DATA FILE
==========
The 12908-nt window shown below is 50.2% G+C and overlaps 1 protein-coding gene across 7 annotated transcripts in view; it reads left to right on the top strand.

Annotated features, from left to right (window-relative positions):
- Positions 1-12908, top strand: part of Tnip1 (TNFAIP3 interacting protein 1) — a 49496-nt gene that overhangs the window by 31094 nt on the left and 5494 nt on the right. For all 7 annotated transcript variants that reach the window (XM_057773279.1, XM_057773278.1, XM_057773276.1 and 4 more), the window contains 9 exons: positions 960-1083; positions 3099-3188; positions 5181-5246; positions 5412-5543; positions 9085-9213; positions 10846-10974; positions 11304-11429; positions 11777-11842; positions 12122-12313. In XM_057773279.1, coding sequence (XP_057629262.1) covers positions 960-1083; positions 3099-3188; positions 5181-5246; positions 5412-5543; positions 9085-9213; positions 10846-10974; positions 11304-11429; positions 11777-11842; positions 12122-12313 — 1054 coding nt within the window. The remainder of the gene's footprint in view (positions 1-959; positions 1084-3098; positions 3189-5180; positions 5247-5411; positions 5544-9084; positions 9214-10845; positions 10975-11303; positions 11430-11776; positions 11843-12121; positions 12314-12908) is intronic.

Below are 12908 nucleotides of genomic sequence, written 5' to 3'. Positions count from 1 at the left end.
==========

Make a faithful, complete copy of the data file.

The 12908-nt window shown below is 50.2% G+C and overlaps 1 protein-coding gene across 7 annotated transcripts in view; it reads left to right on the top strand.

Annotated features, from left to right (window-relative positions):
- Positions 1-12908, top strand: part of Tnip1 (TNFAIP3 interacting protein 1) — a 49496-nt gene that overhangs the window by 31094 nt on the left and 5494 nt on the right. For all 7 annotated transcript variants that reach the window (XM_057773279.1, XM_057773278.1, XM_057773276.1 and 4 more), the window contains 9 exons: positions 960-1083; positions 3099-3188; positions 5181-5246; positions 5412-5543; positions 9085-9213; positions 10846-10974; positions 11304-11429; positions 11777-11842; positions 12122-12313. In XM_057773279.1, coding sequence (XP_057629262.1) covers positions 960-1083; positions 3099-3188; positions 5181-5246; positions 5412-5543; positions 9085-9213; positions 10846-10974; positions 11304-11429; positions 11777-11842; positions 12122-12313 — 1054 coding nt within the window. The remainder of the gene's footprint in view (positions 1-959; positions 1084-3098; positions 3189-5180; positions 5247-5411; positions 5544-9084; positions 9214-10845; positions 10975-11303; positions 11430-11776; positions 11843-12121; positions 12314-12908) is intronic.

Below are 12908 nucleotides of genomic sequence, written 5' to 3'. Positions count from 1 at the left end.